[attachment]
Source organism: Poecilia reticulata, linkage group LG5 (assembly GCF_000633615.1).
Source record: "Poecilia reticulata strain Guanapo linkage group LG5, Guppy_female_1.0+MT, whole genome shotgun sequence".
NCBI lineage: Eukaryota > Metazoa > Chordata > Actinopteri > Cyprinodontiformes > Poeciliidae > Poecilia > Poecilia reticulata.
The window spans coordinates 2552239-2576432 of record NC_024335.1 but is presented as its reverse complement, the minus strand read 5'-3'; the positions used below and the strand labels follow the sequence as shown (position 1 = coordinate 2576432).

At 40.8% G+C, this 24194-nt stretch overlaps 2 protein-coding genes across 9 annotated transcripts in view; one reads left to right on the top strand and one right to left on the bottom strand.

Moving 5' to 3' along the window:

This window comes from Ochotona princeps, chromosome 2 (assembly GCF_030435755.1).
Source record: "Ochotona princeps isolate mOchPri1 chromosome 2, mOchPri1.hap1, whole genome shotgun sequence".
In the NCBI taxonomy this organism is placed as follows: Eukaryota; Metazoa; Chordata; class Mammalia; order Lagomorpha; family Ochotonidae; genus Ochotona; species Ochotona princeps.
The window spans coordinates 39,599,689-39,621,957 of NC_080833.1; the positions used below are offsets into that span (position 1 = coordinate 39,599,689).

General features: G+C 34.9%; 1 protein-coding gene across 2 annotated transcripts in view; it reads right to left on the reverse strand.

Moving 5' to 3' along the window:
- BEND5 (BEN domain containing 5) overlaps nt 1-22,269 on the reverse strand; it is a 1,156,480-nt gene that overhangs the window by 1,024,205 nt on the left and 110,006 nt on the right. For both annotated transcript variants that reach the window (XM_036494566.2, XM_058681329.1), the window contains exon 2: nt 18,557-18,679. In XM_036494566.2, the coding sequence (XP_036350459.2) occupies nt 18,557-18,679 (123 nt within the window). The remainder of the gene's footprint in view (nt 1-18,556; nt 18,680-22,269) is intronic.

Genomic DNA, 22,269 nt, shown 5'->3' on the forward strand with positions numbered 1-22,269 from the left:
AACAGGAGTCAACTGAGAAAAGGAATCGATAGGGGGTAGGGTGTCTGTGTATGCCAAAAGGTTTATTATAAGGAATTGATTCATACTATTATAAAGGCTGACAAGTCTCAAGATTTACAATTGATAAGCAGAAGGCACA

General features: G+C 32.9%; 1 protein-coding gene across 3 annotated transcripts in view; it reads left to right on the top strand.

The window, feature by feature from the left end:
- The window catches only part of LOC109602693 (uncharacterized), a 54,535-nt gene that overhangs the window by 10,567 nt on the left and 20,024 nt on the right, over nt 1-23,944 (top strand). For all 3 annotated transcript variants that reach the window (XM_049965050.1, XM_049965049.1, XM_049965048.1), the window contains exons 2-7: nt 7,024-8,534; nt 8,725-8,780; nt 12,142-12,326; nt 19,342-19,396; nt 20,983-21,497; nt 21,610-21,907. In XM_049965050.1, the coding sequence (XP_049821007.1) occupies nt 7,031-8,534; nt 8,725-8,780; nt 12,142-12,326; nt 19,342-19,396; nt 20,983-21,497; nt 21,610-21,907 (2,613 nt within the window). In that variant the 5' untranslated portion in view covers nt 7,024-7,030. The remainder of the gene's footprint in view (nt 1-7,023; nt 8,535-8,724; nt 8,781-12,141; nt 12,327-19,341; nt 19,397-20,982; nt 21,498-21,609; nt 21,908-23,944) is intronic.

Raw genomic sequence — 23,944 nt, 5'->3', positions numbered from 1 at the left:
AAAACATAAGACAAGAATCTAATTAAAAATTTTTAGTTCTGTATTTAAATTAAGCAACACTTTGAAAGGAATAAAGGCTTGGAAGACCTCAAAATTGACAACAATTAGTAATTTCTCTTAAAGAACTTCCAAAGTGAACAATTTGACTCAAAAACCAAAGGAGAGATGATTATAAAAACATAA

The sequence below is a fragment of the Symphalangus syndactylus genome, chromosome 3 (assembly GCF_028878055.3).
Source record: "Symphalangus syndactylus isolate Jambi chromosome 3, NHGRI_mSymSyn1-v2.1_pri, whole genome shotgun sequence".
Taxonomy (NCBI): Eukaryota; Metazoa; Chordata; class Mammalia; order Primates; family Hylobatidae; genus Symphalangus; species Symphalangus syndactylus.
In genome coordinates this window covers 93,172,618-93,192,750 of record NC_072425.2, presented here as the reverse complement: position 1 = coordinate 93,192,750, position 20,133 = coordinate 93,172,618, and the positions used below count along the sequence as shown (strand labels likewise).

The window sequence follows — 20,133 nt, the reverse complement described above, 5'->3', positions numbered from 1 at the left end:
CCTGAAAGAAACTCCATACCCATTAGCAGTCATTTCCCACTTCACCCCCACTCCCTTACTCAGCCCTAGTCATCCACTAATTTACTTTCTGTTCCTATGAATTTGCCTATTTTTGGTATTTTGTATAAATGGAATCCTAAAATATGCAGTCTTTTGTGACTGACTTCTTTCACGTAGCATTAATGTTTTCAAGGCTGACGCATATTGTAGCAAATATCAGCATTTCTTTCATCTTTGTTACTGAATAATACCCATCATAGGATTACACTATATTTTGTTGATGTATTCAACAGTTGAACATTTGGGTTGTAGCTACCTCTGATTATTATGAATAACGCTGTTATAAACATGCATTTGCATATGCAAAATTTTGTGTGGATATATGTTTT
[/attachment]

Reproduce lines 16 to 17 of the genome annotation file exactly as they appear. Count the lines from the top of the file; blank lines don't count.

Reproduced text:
General features: G+C 32.9%; 1 protein-coding gene across 3 annotated transcripts in view; it reads left to right on the top strand.

The window, feature by feature from the left end: